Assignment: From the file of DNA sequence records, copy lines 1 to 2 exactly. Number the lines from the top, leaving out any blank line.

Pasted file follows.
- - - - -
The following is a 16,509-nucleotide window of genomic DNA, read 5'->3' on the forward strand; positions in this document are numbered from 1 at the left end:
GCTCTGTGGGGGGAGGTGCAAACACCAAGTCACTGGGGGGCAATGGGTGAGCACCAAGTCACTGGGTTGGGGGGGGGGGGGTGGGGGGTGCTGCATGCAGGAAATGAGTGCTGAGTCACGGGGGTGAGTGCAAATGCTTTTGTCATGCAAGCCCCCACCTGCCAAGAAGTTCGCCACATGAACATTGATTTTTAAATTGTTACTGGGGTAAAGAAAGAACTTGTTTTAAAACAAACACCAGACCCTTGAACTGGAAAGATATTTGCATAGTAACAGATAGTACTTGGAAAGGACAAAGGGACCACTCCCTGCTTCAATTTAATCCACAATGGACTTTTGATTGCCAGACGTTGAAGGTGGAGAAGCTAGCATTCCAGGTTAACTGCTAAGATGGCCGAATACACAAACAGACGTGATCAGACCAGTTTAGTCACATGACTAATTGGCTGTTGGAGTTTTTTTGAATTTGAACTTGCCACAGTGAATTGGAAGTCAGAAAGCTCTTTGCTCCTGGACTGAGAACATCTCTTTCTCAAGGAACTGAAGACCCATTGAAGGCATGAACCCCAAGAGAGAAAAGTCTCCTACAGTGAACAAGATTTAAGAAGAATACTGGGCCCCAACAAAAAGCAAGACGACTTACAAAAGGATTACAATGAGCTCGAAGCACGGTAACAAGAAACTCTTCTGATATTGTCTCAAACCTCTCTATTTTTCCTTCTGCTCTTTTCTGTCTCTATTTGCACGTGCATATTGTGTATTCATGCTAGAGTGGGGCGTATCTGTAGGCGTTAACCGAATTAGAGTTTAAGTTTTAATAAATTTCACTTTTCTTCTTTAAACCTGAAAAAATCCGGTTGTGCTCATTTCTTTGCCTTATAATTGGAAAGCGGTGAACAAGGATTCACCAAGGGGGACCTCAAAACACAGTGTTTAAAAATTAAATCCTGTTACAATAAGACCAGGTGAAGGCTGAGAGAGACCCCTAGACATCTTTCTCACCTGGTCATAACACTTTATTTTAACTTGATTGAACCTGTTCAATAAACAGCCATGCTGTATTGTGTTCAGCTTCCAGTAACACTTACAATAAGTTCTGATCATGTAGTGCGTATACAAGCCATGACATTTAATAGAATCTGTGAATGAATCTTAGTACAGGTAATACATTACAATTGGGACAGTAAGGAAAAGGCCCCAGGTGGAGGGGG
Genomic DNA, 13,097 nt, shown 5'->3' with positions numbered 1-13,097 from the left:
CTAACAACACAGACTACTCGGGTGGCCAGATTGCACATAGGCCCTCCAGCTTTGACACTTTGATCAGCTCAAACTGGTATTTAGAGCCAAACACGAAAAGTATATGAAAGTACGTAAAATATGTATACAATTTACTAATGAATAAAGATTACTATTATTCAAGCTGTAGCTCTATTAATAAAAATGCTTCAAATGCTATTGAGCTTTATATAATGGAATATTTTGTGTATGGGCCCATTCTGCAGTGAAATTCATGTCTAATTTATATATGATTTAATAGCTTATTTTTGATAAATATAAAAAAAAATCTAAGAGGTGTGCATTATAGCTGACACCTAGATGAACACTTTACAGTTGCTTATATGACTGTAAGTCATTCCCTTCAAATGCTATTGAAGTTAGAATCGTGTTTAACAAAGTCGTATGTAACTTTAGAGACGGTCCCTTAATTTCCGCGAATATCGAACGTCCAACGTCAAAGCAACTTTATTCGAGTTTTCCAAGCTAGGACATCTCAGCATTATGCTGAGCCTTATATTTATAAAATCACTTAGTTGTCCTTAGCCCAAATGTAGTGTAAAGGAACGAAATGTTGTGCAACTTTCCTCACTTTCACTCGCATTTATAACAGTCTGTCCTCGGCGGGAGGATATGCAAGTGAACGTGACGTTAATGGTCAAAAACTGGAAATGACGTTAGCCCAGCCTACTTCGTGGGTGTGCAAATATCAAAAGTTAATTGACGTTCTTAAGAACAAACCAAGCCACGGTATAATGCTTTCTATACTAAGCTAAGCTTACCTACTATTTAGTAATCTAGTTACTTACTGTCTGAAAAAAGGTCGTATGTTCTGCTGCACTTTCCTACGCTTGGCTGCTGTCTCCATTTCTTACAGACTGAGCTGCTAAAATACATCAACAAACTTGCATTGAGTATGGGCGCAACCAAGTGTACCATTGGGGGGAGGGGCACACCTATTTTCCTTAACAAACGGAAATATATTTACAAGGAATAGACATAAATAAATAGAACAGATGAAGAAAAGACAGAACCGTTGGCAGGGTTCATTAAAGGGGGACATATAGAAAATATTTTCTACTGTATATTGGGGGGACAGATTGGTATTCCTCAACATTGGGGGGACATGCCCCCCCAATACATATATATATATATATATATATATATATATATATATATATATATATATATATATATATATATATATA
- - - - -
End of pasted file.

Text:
The following is a 16,509-nucleotide window of genomic DNA, read 5'->3' on the forward strand; positions in this document are numbered from 1 at the left end:
GCTCTGTGGGGGGAGGTGCAAACACCAAGTCACTGGGGGGCAATGGGTGAGCACCAAGTCACTGGGTTGGGGGGGGGGGGGTGGGGGGTGCTGCATGCAGGAAATGAGTGCTGAGTCACGGGGGTGAGTGCAAATGCTTTTGTCATGCAAGCCCCCACCTGCCAAGAAGTTCGCCACATGAACATTGATTTTTAAATTGTTACTGGGGTAAAGAAAGAACTTGTTTTAAAACAAACACCAGACCCTTGAACTGGAAAGATATTTGCATAGTAACAGATAGTACTTGGAAAGGACAAAGGGACCACTCCCTGCTTCAATTTAATCCACAATGGACTTTTGATTGCCAGACGTTGAAGGTGGAGAAGCTAGCATTCCAGGTTAACTGCTAAGATGGCCGAATACACAAACAGACGTGATCAGACCAGTTTAGTCACATGACTAATTGGCTGTTGGAGTTTTTTTGAATTTGAACTTGCCACAGTGAATTGGAAGTCAGAAAGCTCTTTGCTCCTGGACTGAGAACATCTCTTTCTCAAGGAACTGAAGACCCATTGAAGGCATGAACCCCAAGAGAGAAAAGTCTCCTACAGTGAACAAGATTTAAGAAGAATACTGGGCCCCAACAAAAAGCAAGACGACTTACAAAAGGATTACAATGAGCTCGAAGCACGGTAACAAGAAACTCTTCTGATATTGTCTCAAACCTCTCTATTTTTCCTTCTGCTCTTTTCTGTCTCTATTTGCACGTGCATATTGTGTATTCATGCTAGAGTGGGGCGTATCTGTAGGCGTTAACCGAATTAGAGTTTAAGTTTTAATAAATTTCACTTTTCTTCTTTAAACCTGAAAAAATCCGGTTGTGCTCATTTCTTTGCCTTATAATTGGAAAGCGGTGAACAAGGATTCACCAAGGGGGACCTCAAAACACAGTGTTTAAAAATTAAATCCTGTTACAATAAGACCAGGTGAAGGCTGAGAGAGACCCCTAGACATCTTTCTCACCTGGTCATAACACTTTATTTTAACTTGATTGAACCTGTTCAATAAACAGCCATGCTGTATTGTGTTCAGCTTCCAGTAACACTTACAATAAGTTCTGATCATGTAGTGCGTATACAAGCCATGACATTTAATAGAATCTGTGAATGAATCTTAGTACAGGTAATACATTACAATTGGGACAGTAAGGAAAAGGCCCCAGGTGGAGGGGG